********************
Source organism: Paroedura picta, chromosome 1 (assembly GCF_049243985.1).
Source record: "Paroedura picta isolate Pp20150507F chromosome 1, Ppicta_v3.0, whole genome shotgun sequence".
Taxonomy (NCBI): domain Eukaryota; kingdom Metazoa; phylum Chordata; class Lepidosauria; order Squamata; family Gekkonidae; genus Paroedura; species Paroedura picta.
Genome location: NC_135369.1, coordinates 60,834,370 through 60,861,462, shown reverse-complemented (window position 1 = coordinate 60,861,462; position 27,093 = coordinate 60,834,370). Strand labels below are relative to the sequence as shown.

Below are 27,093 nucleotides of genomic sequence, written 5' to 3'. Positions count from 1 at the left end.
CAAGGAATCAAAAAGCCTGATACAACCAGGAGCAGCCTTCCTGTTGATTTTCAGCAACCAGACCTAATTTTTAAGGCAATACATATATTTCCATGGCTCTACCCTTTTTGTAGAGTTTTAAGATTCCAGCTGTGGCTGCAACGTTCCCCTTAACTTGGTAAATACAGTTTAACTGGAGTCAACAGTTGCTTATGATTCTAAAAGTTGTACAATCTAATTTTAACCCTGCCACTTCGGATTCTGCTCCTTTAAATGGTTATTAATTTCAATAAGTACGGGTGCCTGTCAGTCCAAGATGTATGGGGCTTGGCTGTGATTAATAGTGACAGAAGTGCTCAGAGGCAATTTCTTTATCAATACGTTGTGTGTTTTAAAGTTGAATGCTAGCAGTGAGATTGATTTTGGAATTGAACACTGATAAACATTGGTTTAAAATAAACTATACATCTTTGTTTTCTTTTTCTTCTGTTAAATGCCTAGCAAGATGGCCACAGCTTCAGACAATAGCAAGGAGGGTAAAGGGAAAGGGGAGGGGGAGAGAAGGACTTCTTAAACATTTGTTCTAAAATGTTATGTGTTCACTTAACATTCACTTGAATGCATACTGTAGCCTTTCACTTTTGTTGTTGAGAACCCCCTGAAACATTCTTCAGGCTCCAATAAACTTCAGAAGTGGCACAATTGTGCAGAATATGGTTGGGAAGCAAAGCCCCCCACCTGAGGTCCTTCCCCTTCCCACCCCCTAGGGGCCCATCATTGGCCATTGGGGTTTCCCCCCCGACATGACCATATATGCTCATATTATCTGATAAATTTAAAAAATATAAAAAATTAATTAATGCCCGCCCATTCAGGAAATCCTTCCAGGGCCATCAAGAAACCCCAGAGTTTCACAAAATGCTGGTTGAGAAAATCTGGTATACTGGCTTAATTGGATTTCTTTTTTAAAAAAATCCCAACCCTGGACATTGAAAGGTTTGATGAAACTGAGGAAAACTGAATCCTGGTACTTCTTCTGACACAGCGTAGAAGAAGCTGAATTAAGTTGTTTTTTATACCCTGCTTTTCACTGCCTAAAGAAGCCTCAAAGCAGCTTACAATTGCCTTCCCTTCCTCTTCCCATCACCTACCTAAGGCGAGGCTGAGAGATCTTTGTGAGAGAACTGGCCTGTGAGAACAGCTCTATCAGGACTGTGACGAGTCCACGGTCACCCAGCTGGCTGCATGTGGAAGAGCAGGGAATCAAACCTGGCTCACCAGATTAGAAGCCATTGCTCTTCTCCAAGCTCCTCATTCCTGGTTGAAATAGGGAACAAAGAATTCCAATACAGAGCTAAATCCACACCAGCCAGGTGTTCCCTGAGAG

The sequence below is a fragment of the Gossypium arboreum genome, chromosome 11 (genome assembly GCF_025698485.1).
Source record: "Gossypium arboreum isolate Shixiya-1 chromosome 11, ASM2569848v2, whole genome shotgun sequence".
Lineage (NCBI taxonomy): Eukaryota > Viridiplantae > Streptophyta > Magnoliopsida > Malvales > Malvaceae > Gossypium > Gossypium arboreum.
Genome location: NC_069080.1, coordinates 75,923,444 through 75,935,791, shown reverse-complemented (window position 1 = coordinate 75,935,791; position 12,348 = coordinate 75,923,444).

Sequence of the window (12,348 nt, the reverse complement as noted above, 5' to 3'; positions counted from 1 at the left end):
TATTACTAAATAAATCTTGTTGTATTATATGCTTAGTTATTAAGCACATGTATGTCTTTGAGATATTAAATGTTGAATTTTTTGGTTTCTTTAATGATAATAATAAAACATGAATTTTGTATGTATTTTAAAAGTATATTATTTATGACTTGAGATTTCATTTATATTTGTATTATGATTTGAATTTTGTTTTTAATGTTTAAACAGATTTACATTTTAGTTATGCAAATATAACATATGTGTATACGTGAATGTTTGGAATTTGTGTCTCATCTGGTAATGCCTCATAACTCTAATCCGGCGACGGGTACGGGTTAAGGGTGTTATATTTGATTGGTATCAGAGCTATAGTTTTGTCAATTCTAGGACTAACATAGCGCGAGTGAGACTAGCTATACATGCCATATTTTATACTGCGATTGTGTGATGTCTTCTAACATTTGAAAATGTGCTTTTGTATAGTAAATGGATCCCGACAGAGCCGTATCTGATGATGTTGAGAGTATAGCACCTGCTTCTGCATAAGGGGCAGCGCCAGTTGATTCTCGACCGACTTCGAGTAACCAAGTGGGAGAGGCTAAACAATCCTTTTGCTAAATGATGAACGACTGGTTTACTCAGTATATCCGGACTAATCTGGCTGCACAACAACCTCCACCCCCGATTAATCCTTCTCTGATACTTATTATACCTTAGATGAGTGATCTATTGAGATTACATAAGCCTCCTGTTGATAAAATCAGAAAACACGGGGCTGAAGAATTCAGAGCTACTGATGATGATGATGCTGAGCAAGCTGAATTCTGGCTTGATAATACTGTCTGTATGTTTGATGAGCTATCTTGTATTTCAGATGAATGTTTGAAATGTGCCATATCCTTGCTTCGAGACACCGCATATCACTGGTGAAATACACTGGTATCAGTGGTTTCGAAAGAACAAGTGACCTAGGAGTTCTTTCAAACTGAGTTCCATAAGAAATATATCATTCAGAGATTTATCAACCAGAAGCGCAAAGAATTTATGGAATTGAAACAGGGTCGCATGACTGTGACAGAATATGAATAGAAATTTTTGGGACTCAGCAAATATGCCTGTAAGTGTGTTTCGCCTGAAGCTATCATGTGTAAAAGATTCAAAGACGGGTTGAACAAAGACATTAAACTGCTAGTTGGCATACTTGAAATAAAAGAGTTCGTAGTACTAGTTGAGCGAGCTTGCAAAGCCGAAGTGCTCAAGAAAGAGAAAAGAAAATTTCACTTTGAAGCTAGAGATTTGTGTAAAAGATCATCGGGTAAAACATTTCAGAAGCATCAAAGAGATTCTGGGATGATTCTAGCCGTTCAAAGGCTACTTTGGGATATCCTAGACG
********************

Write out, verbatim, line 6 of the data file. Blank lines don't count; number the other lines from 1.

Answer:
CAAGGAATCAAAAAGCCTGATACAACCAGGAGCAGCCTTCCTGTTGATTTTCAGCAACCAGACCTAATTTTTAAGGCAATACATATATTTCCATGGCTCTACCCTTTTTGTAGAGTTTTAAGATTCCAGCTGTGGCTGCAACGTTCCCCTTAACTTGGTAAATACAGTTTAACTGGAGTCAACAGTTGCTTATGATTCTAAAAGTTGTACAATCTAATTTTAACCCTGCCACTTCGGATTCTGCTCCTTTAAATGGTTATTAATTTCAATAAGTACGGGTGCCTGTCAGTCCAAGATGTATGGGGCTTGGCTGTGATTAATAGTGACAGAAGTGCTCAGAGGCAATTTCTTTATCAATACGTTGTGTGTTTTAAAGTTGAATGCTAGCAGTGAGATTGATTTTGGAATTGAACACTGATAAACATTGGTTTAAAATAAACTATACATCTTTGTTTTCTTTTTCTTCTGTTAAATGCCTAGCAAGATGGCCACAGCTTCAGACAATAGCAAGGAGGGTAAAGGGAAAGGGGAGGGGGAGAGAAGGACTTCTTAAACATTTGTTCTAAAATGTTATGTGTTCACTTAACATTCACTTGAATGCATACTGTAGCCTTTCACTTTTGTTGTTGAGAACCCCCTGAAACATTCTTCAGGCTCCAATAAACTTCAGAAGTGGCACAATTGTGCAGAATATGGTTGGGAAGCAAAGCCCCCCACCTGAGGTCCTTCCCCTTCCCACCCCCTAGGGGCCCATCATTGGCCATTGGGGTTTCCCCCCCGACATGACCATATATGCTCATATTATCTGATAAATTTAAAAAATATAAAAAATTAATTAATGCCCGCCCATTCAGGAAATCCTTCCAGGGCCATCAAGAAACCCCAGAGTTTCACAAAATGCTGGTTGAGAAAATCTGGTATACTGGCTTAATTGGATTTCTTTTTTAAAAAAATCCCAACCCTGGACATTGAAAGGTTTGATGAAACTGAGGAAAACTGAATCCTGGTACTTCTTCTGACACAGCGTAGAAGAAGCTGAATTAAGTTGTTTTTTATACCCTGCTTTTCACTGCCTAAAGAAGCCTCAAAGCAGCTTACAATTGCCTTCCCTTCCTCTTCCCATCACCTACCTAAGGCGAGGCTGAGAGATCTTTGTGAGAGAACTGGCCTGTGAGAACAGCTCTATCAGGACTGTGACGAGTCCACGGTCACCCAGCTGGCTGCATGTGGAAGAGCAGGGAATCAAACCTGGCTCACCAGATTAGAAGCCATTGCTCTTCTCCAAGCTCCTCATTCCTGGTTGAAATAGGGAACAAAGAATTCCAATACAGAGCTAAATCCACACCAGCCAGGTGTTCCCTGAGAG